His blood pressure was normal without other specific symptoms. Past medical history was indicative of cardiomyopathy induced by excessive catecholamine. Further investigation revealed an abnormally high serum noradrenalin value (1.70 ng/mL) and normetanephrine in the urine (1.6 mg/day upon 24-h collection). Other laboratory data, including plasma catecholamine and urinary vanillylmandelic acid levels, were normal. Radiological examination did not reveal any respiratory lesions; however, contrast CT unexpectedly indicated lobular tumorous lesions with internal homogeneity that enhanced aridly, followed by a delayed anterior inferior vena cava (IVC) washout. T2-weighted magnetic resonance imaging (MRI) revealed a 28 × 32 × 50 mm tumour with slightly higher intensity than the muscle between the IVC and pancreatic head (Fig. 1a). Metaiodobenzylguanidine (MIBG) scintigraphy revealed strong accumulation at the site, which was consistent with presence of a tumour (Fig. 1b), leading to a diagnosis of paraganglioma. After blood pressure stabilization (within 130/80 mmHg) with alpha-adrenergic antagonist and doxazocin, tumour resection was performed. An appropriate volume of fluids was administered in the hour preceding the resection. During surgery, a 30-mm tumour was found below the retroperitoneum on the caudal side of the mesocolon (Fig. 1c). Despite intraoperative blood pressure fluctuations of up to 200 mmHg, surgery was completed without significant complications. Anaesthesia time, operation time, blood loss, and urine output during the surgery were 210 min, 110 min, 10 mL, and 1250 mL, respectively.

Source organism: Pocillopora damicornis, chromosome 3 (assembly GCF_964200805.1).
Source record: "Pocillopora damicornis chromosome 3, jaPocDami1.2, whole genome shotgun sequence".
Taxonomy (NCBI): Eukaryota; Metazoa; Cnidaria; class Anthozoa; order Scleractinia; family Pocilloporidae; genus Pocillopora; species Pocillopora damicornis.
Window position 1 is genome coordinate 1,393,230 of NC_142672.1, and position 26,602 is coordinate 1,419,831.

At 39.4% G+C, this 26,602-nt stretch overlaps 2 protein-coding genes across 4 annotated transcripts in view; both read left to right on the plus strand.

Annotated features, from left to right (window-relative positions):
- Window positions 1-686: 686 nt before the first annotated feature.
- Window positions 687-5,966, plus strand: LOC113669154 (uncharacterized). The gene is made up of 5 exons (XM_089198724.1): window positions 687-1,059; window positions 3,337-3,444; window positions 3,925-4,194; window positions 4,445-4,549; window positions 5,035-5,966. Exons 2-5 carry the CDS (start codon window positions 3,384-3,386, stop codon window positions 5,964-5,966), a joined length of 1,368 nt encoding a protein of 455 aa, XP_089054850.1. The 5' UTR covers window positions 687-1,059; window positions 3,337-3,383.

Fig. 1

Radiological and intraoperative findings of the lesion. T2-weighted coronal MRI of the abdomen shows a heterogeneous mass (yellow arrows) that is slightly hyperintense to muscle between the inferior vena cava (IVC, blue arrows) and the head of the pancreas. The supra mesenteric vein (SMV, green arrows) runs ventrally near the tumour (a). MIBG scintigraphy reveals a strong accumulation at the same location detected on MRI (b). During surgery, a 30-mm tumour (yellow arrows) is found below the retroperitoneum on the caudal side of the mesocolon (c). MRI, magnetic resonance imaging; MIBG, metaiodobenzylguanidine,

His postoperative recovery was generally good, and he was discharged from the hospital on postoperative day 8. Pathological findings demonstrated a well-circumscribed, lobulated mass 42 × 28 mm in size. The microscopic findings showed diffuse patterns of clustered oval cells abundant with eosinophilic cytoplasm separated by delicate fibrovascular stroma. Immunostaining was synaptophysin-positive, S100 protein-positive in the supporting cells, and chromogranin A-positive, leading to a diagnosis of paraganglioma (Fig. 2a–c). Hormone levels returned to normal after surgery. No malignant findings or any apparent signs of recurrence were observed during the 5-year follow-up period since surgery.

Fig. 2

Pathological findings of the resected specimen. Haematoxylin and eosin (HE) staining lower-power field (a) and high-power field (b). Immunohistochemical staining of chromogranin A (c) and S100 protein (d) reveals strong reactivity in the sustentacular cell